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Courtesy of K Blyth

186 Mill Road

From coffins to cycles

The building is situated on the Romsey side of the railway bridge on the South side of the road in the centre of a terrace of shops. First known as a boot-maker’s, it’s been an undertaker’s, a watchmaker’s for nearly 60 years and a charity shop. Since 1982 it’s been the home of Greg’s Cycles, run by Greg Coleman.

Read the complete building report (PDF)

Did You Know

The shop is classified as a ‘building of local interest’ by the local planning authority.

The shop front, which dates back to 1935, is one of the few remaining original shop fronts in the area.


1884 – William Bement, Bootmaker and broker
1899 – William Bement, Undertaker
1910/1911 – George William Talbot, Watchmaker
1926 – Bertie Edward Talbot, Watchmaker
1935 – Current shop front fitted
1937–1968 – H S Hunt, Watchmaker
1972–1975 – Sue Ryder charity shop (approximate years)
1978 – S. Andeou, unknown occupation
1980 – K. S. Neale Limited, possibly a Locksmith
1982 – Greg’s Cycles

Most, if not all, of the above names are tenants, not owners, of the property. In 1910 the owner was J. Harmer of 192 Mill Road.

Building Description

No. 186 Mill Road is a two storey brick-built mid-terrace building with shops either side and opposite. The building comprises, on the ground floor two rooms — the shop area, which appears to have been two small rooms knocked into one, and a kitchen. There is an outside toilet and a long garden. There is also a cellar which is not accessible. Shop fittings inside are minimal with just a single worktop/counter. The remaining floor space is taken up largely by bicycles. The shop itself does not appear to have been altered or modernised over the years. On the first floor there are three rooms. The back room over the kitchen was added since the property was built, but it is not known when. The front room, which is used for storage, has a wooden bay window. The roof is constructed of slate, which is typical of buildings in the area. There is a chimney to the right of the building.

The Cambridge Independent Press described no. 186 and the adjoining properties on 7 September 1894 as follows:

Each containing Five Rooms, with Wash-house, Coal-house, WC, &c, with Gardens at the back, and having a frontage to Mill Road of 58 feet 6 inches (more or less), and a depth of about 100 feet.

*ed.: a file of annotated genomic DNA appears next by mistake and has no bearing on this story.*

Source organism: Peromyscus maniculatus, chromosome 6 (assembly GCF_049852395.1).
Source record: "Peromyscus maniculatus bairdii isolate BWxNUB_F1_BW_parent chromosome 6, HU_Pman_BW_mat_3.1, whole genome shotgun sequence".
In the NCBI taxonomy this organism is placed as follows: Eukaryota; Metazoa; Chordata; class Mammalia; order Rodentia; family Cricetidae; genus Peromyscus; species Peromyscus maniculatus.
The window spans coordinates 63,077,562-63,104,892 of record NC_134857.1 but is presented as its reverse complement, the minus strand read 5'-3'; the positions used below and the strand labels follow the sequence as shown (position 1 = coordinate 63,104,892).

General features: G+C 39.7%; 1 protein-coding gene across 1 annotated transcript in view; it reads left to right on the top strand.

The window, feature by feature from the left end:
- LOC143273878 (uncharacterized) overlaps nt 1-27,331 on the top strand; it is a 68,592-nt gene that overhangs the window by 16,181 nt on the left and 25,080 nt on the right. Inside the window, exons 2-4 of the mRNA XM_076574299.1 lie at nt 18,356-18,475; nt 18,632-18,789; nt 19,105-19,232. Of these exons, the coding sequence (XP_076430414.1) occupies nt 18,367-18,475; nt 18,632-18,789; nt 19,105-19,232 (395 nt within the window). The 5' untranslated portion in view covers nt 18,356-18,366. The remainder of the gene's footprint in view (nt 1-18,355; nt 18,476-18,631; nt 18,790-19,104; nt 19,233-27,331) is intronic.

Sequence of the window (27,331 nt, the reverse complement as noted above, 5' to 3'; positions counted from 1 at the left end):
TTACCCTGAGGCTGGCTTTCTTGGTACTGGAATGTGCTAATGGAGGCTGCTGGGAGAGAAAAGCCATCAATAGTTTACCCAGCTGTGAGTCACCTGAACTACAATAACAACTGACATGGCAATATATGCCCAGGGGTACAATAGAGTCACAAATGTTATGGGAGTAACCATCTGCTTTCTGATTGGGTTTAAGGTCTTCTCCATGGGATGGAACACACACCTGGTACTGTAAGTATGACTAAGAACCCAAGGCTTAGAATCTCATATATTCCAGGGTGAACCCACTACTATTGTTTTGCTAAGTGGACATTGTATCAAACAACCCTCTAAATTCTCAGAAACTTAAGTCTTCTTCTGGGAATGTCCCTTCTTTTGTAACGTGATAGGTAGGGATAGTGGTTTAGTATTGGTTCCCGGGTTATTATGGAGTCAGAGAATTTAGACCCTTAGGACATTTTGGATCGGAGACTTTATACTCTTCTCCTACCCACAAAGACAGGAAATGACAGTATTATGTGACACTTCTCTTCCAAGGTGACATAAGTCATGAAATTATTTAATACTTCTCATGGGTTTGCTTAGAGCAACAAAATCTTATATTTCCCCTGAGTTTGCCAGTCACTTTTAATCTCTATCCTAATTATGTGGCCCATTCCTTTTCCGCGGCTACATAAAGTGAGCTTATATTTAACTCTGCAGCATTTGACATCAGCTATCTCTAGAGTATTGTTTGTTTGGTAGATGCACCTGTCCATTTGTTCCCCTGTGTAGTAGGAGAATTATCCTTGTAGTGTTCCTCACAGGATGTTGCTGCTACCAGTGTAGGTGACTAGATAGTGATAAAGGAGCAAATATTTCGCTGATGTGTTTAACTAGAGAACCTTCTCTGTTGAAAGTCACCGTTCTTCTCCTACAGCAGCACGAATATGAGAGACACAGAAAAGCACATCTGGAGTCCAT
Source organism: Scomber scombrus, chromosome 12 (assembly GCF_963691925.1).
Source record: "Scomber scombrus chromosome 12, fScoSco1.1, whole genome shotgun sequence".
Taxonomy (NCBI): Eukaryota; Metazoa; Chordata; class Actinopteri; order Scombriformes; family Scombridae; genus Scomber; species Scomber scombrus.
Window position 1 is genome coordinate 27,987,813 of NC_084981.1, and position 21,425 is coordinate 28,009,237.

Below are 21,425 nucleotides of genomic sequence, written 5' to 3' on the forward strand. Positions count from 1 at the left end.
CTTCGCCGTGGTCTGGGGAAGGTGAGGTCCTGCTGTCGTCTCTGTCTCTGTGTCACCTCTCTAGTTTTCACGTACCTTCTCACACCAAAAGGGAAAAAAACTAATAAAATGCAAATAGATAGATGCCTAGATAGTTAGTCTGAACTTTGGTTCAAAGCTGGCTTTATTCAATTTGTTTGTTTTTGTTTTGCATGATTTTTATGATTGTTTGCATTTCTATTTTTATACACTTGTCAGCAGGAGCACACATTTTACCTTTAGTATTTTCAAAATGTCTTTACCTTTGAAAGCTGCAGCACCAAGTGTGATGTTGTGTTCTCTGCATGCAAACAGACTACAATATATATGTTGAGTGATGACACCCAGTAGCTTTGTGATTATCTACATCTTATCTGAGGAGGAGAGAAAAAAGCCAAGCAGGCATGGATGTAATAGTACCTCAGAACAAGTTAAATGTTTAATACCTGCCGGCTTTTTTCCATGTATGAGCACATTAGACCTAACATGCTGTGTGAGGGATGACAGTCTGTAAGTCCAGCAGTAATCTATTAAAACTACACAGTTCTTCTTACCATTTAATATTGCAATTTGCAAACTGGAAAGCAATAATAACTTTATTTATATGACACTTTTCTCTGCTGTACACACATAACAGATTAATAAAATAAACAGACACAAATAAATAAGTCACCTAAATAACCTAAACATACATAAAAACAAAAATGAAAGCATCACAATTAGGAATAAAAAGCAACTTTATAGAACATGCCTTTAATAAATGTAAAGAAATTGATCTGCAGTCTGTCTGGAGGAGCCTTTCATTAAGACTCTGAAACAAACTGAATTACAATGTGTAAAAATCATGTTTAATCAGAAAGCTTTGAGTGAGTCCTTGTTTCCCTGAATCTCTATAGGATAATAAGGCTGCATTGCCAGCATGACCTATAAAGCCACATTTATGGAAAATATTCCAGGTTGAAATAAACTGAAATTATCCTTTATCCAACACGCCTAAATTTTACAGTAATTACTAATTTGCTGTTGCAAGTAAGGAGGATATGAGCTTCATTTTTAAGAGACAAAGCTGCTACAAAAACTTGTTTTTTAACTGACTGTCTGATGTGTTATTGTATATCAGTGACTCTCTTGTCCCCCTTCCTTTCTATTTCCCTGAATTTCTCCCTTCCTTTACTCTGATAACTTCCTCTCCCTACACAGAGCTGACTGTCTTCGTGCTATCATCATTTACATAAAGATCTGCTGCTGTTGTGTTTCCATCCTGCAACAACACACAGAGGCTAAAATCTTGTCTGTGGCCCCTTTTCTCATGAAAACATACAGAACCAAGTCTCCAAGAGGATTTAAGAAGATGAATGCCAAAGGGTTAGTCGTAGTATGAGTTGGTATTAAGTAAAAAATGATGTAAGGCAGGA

Courtesy of Cambridgeshire Collection, B.MILL.K2 7614.

The shop on the corner in the above picture is Norman’s drapers. The building with the bay windows just beyond is No. 186. Note the bay window on the ground floor which was later replaced by the current shop front. Just beyond on the left is a sign for Hammond’s (confectioner and tobacconist).

William Bement

From 1884 to 1899 William Bement (born 1848) lived at No. 186 and operated as a ‘boot and shoemaker and warehouse’ according to Spalding’s Directory. He shared the house with his wife Sarah (born 1846) and son George (born 1877). His father, William H. Bement, was also a shoemaker and also lived on Mill Road.

In 1899 he changed occupation to undertaker, possibly due to competition from the increasing number of boot-makers in the area. In particular many new boot-makers were setting up business off Mill Road where rents were lower.

He provided his services to the Cambridge Workhouse over the bridge in Petersfield. In January 1902 however, his reliability and reputation as an undertaker was thrown into question as it was reported that in the space of a month he failed to screw down a coffin and kept mourners waiting at a funeral. Called to a Board of Guardians meeting he managed however to explain himself to the satisfaction of the board.

Bement was a keen amateur gardener who regularly exhibited vegetables and flowers at local horticultural shows. He was also a member of the Working Men’s Liberal Club.  An article in the Cambridge Independent Press on 16 August 1890 reported on the Club’s annual flower show which was held ‘in the beautiful grounds adjoining “The Lodge” Mill Road’ across the road from No 186. It listed the numerous prizes that he won for his broad beans, french beans, cabbage, cos lettuce, coloured round potatoes and horn carrots. The CIP also reported his attendance in 1895 at the Romsey Town Liberals Tea and Garden Party where he provided plants for table decorations.

His fortunes took a turn for the worse after 1910 though. In 1911 he and his wife along with their son George and his family were living in Tottenham where he was working as a bookmaker again. At some point he was driven into poverty and settled illegally in Hackney, London. On 2 May 1913 an order was made to return him to Cambridge, however he died at Tooting Bec Asylum only five days later.

Courtesy of K Blyth

Courtesy of K Blyth

Further Information


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